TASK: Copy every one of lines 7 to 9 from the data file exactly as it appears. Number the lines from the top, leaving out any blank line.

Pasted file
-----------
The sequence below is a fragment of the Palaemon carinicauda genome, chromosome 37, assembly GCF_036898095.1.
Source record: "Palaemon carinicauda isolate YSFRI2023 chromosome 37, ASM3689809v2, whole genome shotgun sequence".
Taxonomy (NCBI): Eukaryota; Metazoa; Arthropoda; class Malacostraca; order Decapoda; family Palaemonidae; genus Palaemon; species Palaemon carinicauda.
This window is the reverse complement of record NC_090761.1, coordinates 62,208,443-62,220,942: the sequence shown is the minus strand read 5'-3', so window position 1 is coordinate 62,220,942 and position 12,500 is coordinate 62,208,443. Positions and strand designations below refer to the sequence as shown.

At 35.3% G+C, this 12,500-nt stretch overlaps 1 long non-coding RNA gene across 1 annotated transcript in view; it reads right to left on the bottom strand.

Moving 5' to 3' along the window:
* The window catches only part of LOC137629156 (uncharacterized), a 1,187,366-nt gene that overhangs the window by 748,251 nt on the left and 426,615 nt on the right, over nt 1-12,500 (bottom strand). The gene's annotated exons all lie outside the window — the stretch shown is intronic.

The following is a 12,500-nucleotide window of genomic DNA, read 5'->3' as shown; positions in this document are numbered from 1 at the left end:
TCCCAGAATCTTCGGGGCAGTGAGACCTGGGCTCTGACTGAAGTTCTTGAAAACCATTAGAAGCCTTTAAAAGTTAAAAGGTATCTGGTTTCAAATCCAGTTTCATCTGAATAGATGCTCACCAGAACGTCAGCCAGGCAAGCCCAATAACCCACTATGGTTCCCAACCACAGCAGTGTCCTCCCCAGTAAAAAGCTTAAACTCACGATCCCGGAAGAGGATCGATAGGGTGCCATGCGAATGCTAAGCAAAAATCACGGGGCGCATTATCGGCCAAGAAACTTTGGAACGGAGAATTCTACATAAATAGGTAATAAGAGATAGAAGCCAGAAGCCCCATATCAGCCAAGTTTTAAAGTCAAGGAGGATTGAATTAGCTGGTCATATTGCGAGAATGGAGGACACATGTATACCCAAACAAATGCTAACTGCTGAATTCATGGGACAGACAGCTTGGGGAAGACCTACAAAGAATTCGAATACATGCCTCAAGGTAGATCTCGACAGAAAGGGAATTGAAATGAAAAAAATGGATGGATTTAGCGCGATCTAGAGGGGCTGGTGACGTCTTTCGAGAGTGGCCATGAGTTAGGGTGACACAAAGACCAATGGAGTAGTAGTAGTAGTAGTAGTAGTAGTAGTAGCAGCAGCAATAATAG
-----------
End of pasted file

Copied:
* The window catches only part of LOC137629156 (uncharacterized), a 1,187,366-nt gene that overhangs the window by 748,251 nt on the left and 426,615 nt on the right, over nt 1-12,500 (bottom strand). The gene's annotated exons all lie outside the window — the stretch shown is intronic.

The following is a 12,500-nucleotide window of genomic DNA, read 5'->3' as shown; positions in this document are numbered from 1 at the left end:
TCCCAGAATCTTCGGGGCAGTGAGACCTGGGCTCTGACTGAAGTTCTTGAAAACCATTAGAAGCCTTTAAAAGTTAAAAGGTATCTGGTTTCAAATCCAGTTTCATCTGAATAGATGCTCACCAGAACGTCAGCCAGGCAAGCCCAATAACCCACTATGGTTCCCAACCACAGCAGTGTCCTCCCCAGTAAAAAGCTTAAACTCACGATCCCGGAAGAGGATCGATAGGGTGCCATGCGAATGCTAAGCAAAAATCACGGGGCGCATTATCGGCCAAGAAACTTTGGAACGGAGAATTCTACATAAATAGGTAATAAGAGATAGAAGCCAGAAGCCCCATATCAGCCAAGTTTTAAAGTCAAGGAGGATTGAATTAGCTGGTCATATTGCGAGAATGGAGGACACATGTATACCCAAACAAATGCTAACTGCTGAATTCATGGGACAGACAGCTTGGGGAAGACCTACAAAGAATTCGAATACATGCCTCAAGGTAGATCTCGACAGAAAGGGAATTGAAATGAAAAAAATGGATGGATTTAGCGCGATCTAGAGGGGCTGGTGACGTCTTTCGAGAGTGGCCATGAGTTAGGGTGACACAAAGACCAATGGAGTAGTAGTAGTAGTAGTAGTAGTAGTAGTAGCAGCAGCAATAATAG